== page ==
Highlights from Naval History
Future broadcast-news icon Walter Cronkite (center) and other American military journalists undergo flight training for bombing missions in 1943.

‘And That’s the Way It Was’

By Fred L. Schultz
June 2024
The former Editor-in-Chief of Naval History reflects on his interview with CBS News icon Walter Cronkite, who had covered the Normandy invasion as a young war correspondent.
NAVAL HISTORY AND HERITAGE COMMAND  During rehearsals for the 1944 invasion of Europe, LCF-22, A British warship manned by a U.S. crew, stands offshore during a practice landing in England. (Note the USS LST-17 in the background.)

Flak Ships and 90-Day Wonders

By James H. Rhodes and Andrew Rhodes
June 2024
Remembering the unsung LCFs—British vessels turned over to U.S. crews—that provided close-in gunfire support on D-Day.
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On Our Scope

June 2024
June 1944, that pivotal month in the course of 20th-century history, could be aptly framed as “A Tale of Two D-Days.”
The frigate Philadelphia in Tripoli Harbor, 16 February 1804, by Edward Moran (1829–1901). Previously captured by the Tripolitans, the frigate was boarded and burned by a party from the ketch Intrepid led by Lieutenant Stephen Decatur.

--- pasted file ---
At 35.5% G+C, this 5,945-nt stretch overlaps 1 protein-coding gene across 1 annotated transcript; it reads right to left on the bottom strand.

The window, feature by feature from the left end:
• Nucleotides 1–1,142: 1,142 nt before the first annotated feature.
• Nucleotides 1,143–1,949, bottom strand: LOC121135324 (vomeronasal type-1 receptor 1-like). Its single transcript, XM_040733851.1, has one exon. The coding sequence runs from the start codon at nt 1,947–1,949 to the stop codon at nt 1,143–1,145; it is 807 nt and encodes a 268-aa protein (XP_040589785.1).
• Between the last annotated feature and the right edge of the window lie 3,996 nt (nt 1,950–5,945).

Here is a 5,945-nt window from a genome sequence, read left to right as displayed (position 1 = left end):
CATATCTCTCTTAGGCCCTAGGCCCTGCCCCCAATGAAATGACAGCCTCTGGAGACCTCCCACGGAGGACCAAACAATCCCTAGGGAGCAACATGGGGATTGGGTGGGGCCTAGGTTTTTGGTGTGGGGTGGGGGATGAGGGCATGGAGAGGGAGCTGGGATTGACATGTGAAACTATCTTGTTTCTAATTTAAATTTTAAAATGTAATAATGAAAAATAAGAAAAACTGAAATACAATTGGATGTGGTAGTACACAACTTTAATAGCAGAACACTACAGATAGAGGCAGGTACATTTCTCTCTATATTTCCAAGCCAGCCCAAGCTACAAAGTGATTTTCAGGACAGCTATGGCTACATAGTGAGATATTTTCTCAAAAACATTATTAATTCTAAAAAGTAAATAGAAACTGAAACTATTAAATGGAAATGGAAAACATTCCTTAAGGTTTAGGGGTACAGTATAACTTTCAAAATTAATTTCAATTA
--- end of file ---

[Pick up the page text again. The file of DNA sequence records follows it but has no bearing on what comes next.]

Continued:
A Daring Little Ketch

By BJ Armstrong, Author of Small Boats and Daring Men
June 2024
When the coastal trading vessel Mastico sailed from Tripoli Harbor in North Africa in December 1803, her master set a course into the dangerous waters of the Mediterranean.
Lieutenant Theodore Ellyson is in the pilot’s seat of A-1 as preparations are made for the cable test launch. The main cable ran in an inverted U-channel beneath the pontoon; thinner cables were strung near each wingtip for balance. The broad U-shaped tip guides are visible beneath the wings.

The Navy’s First

By J. M. Caiella
June 2024
Practical flight was less than eight years old when the U.S. Navy made its first tentative commitment to put sailors aloft in heavier-than-air craft.

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